Earlier this week I posted on facebook, nothing unusual about that except this post at the last count had 477 likes and 338 comments. A couple of days later and I continue to feel overwhelmed by the outpouring of love, connection and comments shared. I’ve never been one to measure by numbers, as Mother Teresa famously said “Never worry about numbers. Help one person at a time and always start with the person nearest you.”

Yet this post touched so many and is an integral piece to this Year of my Soul that I decided to share it here in the hope that you too will find the courage to speak up and share your truth.

Prayers for my son

17342955_10155064312058349_1378432422978695587_n

You may not know him, not many people do. For several years he has pretty much secluded himself following the deaths of his grandparents – my parents.

My son never really grieved the loss, instead turned first to drink, then drugs and self harm to mask his deep pain.

These loses were purely the trigger that took him over the edge. He’d lost faith, in himself and in life.

I rarely talk about addiction because of the immense amount of stigma, judgement and ignorance that’s attached to it and so generously handed out. Instead I quietly chose to learn about what leads someone to walk this path.

As children we were often judged by family, teachers and other figures of authority, often to the extent that we takke these opinions into ourselves, leaving us feeling shameful, robbing us of fully owning those aspects of our soul.

Caitlin Matthews says
“One of the problematic aspects of soul loss is that when human beings lose a vital part of themselves, they resort to substitutes to ‘fill the gap.’ This often leads to addictions”.

And so the downward spiral commences……… just over 2 years ago my son tried to take his own life. A cry for help and when the (professional) help wasn’t readily available in his desperate time of need the only thing he could think to do to soften his pain was to self medicate.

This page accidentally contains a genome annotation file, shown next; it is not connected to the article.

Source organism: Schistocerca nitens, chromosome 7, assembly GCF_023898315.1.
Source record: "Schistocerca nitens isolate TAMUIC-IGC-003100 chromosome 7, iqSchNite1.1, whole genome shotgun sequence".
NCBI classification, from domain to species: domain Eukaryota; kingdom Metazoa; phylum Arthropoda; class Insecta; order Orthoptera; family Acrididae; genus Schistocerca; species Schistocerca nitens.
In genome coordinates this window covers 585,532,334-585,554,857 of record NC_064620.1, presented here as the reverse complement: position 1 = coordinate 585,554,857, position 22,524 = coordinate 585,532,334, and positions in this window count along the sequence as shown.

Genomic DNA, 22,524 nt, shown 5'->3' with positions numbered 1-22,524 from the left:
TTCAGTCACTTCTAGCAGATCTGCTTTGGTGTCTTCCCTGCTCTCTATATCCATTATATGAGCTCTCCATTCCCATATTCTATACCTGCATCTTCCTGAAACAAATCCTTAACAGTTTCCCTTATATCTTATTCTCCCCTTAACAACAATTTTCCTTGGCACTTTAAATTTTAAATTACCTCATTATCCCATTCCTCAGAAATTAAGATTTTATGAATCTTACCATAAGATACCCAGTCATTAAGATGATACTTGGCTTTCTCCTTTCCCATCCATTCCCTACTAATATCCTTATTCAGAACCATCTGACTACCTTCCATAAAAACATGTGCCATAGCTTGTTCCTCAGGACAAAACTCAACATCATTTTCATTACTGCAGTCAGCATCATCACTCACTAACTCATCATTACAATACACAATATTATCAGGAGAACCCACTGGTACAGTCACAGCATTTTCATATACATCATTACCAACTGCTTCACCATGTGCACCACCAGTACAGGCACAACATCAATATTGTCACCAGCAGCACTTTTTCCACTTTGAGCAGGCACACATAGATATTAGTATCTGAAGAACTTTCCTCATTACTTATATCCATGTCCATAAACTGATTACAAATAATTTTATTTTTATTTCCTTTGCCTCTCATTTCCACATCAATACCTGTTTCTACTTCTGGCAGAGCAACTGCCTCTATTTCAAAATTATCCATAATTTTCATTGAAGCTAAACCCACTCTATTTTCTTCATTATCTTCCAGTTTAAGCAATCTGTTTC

Without personal experience, very few of us can imagine the extent of the pain and anguish this causes for parents watching their child abuse themselves in this way.
And so the downward spiral continues………yet if you were to meet my son, you would never know the extent of his pain or the severity of his addiction. He is a high functioning addict – a far cry from the stereotypical image the media typically portrays of druggies living rough on the streets, thieving and turning to crime to feed their habit.

According to Dr Gabor Mate, ’emotional loss and trauma is at the core of addiction’, many addicts are from decent, loving families.

But even high functioning addicts slowly decline.

And herein lies the massive challenge as a parent of an adult child, I cannot live his life for him. I cannot make him better.

And so the downward spiral contracts……….until one day, your son says ‘I need help’. You’ve heard it before and you taken them to appointments, wanting the bloody nightmare to go away. But nothing really changes because you can’t help them, they have to help themselves. And that place is when the downward spiral gets so tight, there is nowhere else to go.

This time last week when I heard him utter those three words ‘I need help’ I knew something was different. His voice quivered. He had chosen a new path.

Today, anxious and afraid I took him to the airport, it’s the first day of the rest of his life. A fresh start, to reconnect and restore that beautiful lost soul. This step has taken enormous amounts of courage on his part and he has had to face the ultimate surrender in giving up his home, his income, his car and other possessions as he moves away to begin this healing process in a safe and caring environment.

You may not know him but please hold him in your thoughts and prayers.
Gratitude, love and thanks to Richard Wilkins and Brett Moran for your gentle support.